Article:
President Obama – who once famously declared that he has a pen and a phone, and therefore doesn’t need Congress – signed yet another executive order on Thursday, this time curbing carbon dioxide emissions among the federal agencies.
The gist of his order scales back greenhouse gas emission levels among the federal agencies by 40 percent over the next decade.
Obama, speaking from the Department of Energy, said: “We’re proving it is possible to grow our economy robustly while at the same time doing the right thing for the environment and tackling climate change in a serious way.”
A White House spokesman said earlier in the day Obama’s intent with the order was to “lead by example” in the public relations and policy battle to restrict carbon dioxide emissions and other gases that some scientists say cause global warming, The Hill reported.
The order requires federal agencies to cut back emission of perceived greenhouse gases by 40 percent of 2008 levels. Obama’s also demanding federal agencies get 30 percent of electricity from renewable energy sources by 2025.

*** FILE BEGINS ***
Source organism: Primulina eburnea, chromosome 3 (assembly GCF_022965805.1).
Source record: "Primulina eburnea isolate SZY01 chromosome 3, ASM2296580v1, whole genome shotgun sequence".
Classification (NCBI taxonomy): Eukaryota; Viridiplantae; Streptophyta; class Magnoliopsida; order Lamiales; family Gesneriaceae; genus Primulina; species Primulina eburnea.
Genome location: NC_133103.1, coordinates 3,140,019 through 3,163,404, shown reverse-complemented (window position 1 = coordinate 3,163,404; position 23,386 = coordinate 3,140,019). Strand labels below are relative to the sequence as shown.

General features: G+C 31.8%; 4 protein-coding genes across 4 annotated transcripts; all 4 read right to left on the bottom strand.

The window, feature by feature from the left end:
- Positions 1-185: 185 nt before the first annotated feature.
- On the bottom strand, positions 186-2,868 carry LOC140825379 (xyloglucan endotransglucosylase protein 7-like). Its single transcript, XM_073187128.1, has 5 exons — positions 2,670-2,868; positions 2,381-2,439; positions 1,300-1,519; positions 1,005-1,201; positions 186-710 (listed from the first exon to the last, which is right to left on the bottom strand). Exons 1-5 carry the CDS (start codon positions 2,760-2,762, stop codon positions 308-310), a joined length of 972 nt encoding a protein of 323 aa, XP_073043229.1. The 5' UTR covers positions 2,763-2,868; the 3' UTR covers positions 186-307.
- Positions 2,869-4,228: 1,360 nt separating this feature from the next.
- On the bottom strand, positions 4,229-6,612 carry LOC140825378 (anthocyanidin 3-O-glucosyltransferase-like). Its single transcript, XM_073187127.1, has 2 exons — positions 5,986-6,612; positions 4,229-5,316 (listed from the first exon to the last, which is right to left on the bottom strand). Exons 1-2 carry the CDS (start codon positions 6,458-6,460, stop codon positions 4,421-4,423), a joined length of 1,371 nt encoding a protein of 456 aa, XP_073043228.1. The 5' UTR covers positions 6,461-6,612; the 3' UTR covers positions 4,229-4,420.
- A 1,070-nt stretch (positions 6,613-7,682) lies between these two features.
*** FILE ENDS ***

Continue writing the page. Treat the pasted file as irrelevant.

“These are ambitious goals but we know they are achievable goals,” Obama said, various media reported.
Announcement of the new executive order has already had a trickle-down effect. Several companies that contract with the federal government are planning on announcing their own voluntary scale-back of carbon dioxide emission levels, the New York Times said.
Like the reporting you see here? Sign up for free news alerts from WND.com, America’s independent news network.
Obama’s previously stated goal was to reduce America’s emission of so-dubbed greenhouse gases by up to 28 percent of 2005 levels, by the year 2030. Economists have warned such cuts would dramatically increase energy and manufacturing costs, leading to sharp price hikes to consumers. And many scientists say the cuts would do little to reduce global warming – and that the entire policy push is a political agenda to advance personal interests.
Obama has not been able to pass his emission controls in Congress, even when the House and Senate were dominated by Democrats.